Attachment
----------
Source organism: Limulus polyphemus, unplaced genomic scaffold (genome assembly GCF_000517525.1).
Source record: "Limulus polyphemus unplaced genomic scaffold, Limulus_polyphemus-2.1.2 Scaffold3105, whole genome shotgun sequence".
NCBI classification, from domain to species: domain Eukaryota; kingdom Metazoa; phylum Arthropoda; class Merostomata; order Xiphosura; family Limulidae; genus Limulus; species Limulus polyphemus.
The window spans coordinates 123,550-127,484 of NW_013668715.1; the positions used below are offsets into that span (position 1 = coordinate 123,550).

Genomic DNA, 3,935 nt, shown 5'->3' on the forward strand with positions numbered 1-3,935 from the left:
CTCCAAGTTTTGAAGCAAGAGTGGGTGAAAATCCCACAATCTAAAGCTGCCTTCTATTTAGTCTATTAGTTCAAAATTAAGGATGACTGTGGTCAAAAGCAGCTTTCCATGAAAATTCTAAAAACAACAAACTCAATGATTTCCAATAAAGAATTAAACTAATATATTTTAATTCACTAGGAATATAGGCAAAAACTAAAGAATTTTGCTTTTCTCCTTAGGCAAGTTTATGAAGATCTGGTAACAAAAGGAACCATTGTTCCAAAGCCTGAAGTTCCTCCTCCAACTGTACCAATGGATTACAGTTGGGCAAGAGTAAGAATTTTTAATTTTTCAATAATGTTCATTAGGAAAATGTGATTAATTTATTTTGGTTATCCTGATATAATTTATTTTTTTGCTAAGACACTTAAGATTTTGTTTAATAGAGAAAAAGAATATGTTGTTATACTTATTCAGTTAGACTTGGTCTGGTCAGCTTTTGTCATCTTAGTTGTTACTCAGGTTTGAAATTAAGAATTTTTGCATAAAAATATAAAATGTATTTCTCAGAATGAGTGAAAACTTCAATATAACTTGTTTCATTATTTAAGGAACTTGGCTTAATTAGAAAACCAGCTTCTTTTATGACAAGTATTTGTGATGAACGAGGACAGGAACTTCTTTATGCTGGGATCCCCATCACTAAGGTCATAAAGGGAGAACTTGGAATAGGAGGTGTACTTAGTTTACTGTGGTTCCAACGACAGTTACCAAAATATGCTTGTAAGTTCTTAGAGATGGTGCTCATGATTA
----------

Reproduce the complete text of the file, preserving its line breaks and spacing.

Source organism: Limulus polyphemus, unplaced genomic scaffold (genome assembly GCF_000517525.1).
Source record: "Limulus polyphemus unplaced genomic scaffold, Limulus_polyphemus-2.1.2 Scaffold3105, whole genome shotgun sequence".
NCBI classification, from domain to species: domain Eukaryota; kingdom Metazoa; phylum Arthropoda; class Merostomata; order Xiphosura; family Limulidae; genus Limulus; species Limulus polyphemus.
The window spans coordinates 123,550-127,484 of NW_013668715.1; the positions used below are offsets into that span (position 1 = coordinate 123,550).

Genomic DNA, 3,935 nt, shown 5'->3' on the forward strand with positions numbered 1-3,935 from the left:
CTCCAAGTTTTGAAGCAAGAGTGGGTGAAAATCCCACAATCTAAAGCTGCCTTCTATTTAGTCTATTAGTTCAAAATTAAGGATGACTGTGGTCAAAAGCAGCTTTCCATGAAAATTCTAAAAACAACAAACTCAATGATTTCCAATAAAGAATTAAACTAATATATTTTAATTCACTAGGAATATAGGCAAAAACTAAAGAATTTTGCTTTTCTCCTTAGGCAAGTTTATGAAGATCTGGTAACAAAAGGAACCATTGTTCCAAAGCCTGAAGTTCCTCCTCCAACTGTACCAATGGATTACAGTTGGGCAAGAGTAAGAATTTTTAATTTTTCAATAATGTTCATTAGGAAAATGTGATTAATTTATTTTGGTTATCCTGATATAATTTATTTTTTTGCTAAGACACTTAAGATTTTGTTTAATAGAGAAAAAGAATATGTTGTTATACTTATTCAGTTAGACTTGGTCTGGTCAGCTTTTGTCATCTTAGTTGTTACTCAGGTTTGAAATTAAGAATTTTTGCATAAAAATATAAAATGTATTTCTCAGAATGAGTGAAAACTTCAATATAACTTGTTTCATTATTTAAGGAACTTGGCTTAATTAGAAAACCAGCTTCTTTTATGACAAGTATTTGTGATGAACGAGGACAGGAACTTCTTTATGCTGGGATCCCCATCACTAAGGTCATAAAGGGAGAACTTGGAATAGGAGGTGTACTTAGTTTACTGTGGTTCCAACGACAGTTACCAAAATATGCTTGTAAGTTCTTAGAGATGGTGCTCATGATTA